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Hong Kong receives another donation of Wu Guanzhong's paintings

Xinhua | Updated: 2018-08-23 10:15

The Hong Kong Museum of Art announced on Wednesday that the family of the master of Chinese painting Wu Guanzhong has made another round of donations of Wu's invaluable works to the museum for its permanent collection.

The donated works include the painting A Household at the Foot of Mountain, which was created when Wu was sent to the countryside to do hard labor in the 1970s and was painted on cardboard placed on top of a dung basket, as well as sketches for several masterpieces such as A Riverside Village of Ningbo, The Original Draft of Chinese Cypresses and A River Alley of Suzhou.

The donation ceremony for the Works of Wu Guanzhong is held at the Government House on Aug 22, in Hong Kong, China. [Photo/VCG]

In addition to paintings and sketches, the donation also includes items that chronicle Wu's journey of artistic pursuit, including his work seals, documents he used and a certificate received in France as well as a ribboned gilt medallion awarded by the French government.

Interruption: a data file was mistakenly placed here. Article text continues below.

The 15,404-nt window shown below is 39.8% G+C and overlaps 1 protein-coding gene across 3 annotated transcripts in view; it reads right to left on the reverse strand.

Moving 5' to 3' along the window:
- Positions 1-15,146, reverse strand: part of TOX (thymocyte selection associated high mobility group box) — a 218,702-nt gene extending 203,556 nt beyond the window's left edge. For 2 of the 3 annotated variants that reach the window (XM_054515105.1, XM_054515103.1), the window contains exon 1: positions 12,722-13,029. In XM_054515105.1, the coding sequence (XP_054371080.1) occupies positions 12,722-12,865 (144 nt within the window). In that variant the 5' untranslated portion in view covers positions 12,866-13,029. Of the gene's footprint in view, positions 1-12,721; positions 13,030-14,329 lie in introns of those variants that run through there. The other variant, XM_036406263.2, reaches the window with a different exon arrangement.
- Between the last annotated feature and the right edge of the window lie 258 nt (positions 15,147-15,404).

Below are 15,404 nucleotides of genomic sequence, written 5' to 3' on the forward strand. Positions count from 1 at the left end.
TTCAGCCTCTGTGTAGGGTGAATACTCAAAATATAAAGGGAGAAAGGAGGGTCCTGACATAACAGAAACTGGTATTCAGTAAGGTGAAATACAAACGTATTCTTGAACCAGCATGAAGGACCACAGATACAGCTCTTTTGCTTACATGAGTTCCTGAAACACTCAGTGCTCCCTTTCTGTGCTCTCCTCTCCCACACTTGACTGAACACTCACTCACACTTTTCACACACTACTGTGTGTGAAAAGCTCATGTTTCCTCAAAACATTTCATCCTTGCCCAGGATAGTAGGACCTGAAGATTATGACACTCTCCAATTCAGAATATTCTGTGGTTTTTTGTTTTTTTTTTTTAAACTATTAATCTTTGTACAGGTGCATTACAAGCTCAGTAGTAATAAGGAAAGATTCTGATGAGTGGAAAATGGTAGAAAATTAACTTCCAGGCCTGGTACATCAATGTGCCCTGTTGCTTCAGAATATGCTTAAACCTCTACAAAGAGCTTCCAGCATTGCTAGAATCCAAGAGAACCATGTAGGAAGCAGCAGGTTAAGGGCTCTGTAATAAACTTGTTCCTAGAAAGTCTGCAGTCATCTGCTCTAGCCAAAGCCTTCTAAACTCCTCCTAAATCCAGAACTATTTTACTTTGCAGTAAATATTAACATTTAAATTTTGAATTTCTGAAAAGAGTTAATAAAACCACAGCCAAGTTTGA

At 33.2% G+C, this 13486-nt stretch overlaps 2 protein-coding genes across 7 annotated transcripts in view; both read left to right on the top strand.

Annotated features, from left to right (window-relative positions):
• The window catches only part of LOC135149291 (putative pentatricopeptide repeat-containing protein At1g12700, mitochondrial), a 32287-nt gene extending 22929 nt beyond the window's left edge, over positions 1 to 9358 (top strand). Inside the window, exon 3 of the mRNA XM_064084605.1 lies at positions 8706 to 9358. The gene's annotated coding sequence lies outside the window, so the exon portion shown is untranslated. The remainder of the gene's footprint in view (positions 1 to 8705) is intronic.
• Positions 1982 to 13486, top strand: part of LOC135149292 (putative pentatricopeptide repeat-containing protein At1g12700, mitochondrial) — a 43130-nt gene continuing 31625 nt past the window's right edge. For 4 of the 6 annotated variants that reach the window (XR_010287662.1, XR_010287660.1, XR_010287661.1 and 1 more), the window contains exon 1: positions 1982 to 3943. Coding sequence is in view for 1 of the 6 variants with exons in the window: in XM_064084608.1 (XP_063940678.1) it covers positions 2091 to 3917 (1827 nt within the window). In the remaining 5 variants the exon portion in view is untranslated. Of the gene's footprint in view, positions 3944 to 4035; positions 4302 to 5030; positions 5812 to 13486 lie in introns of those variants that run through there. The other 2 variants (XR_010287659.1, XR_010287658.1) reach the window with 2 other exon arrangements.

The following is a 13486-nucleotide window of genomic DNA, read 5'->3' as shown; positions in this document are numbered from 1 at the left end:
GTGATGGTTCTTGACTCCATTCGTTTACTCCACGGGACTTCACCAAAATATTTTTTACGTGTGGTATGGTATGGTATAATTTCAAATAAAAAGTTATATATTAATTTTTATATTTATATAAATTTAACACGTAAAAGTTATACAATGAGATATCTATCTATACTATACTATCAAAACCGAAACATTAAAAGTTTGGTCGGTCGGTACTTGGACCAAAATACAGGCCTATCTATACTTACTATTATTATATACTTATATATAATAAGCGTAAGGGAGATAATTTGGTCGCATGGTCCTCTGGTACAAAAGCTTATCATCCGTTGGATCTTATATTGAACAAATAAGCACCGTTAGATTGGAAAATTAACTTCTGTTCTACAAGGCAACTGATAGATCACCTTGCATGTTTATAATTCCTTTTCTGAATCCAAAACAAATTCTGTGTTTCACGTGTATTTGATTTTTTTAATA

According to the museum, it has now become the biggest and most diverse collection of works by Wu in the world, making up a huge collection of over 450 items, comprising oil paintings, ink paintings, sketches, watercolours, gouache paintings, acrylic paintings and a porcelain painting made by the great artist over more than half a century.

A permanent Wu Guanzhong Art Gallery will be set up to showcase Wu's donated works and related collection when the museum, which is currently under renovation, reopens in the second half of 2019, Szeto Yuen-kit, curator of the museum, said Wednesday at the donation ceremony held in Hong Kong.

Wu Keyu (first left) Wu's eldest son, introduces his father's works to Carrie Lam (second left), Hong Kong chief executive on Aug 22, 2018. [Photo/VCG]

Wu, born in 1919, was a native of Yixing, Jiangsu province, East China. In 1947, Wu went to France to study Western painting, and returned to China in 1950.

Wu passed away at the age of 91 on June 25, 2010, a few hours after his son donated five paintings on his behalf to the Hong Kong Museum of Art.

Wu integrated the Chinese ink and wash with Western painting methods. The works of the internationally acclaimed painter are in high demand on the art market.

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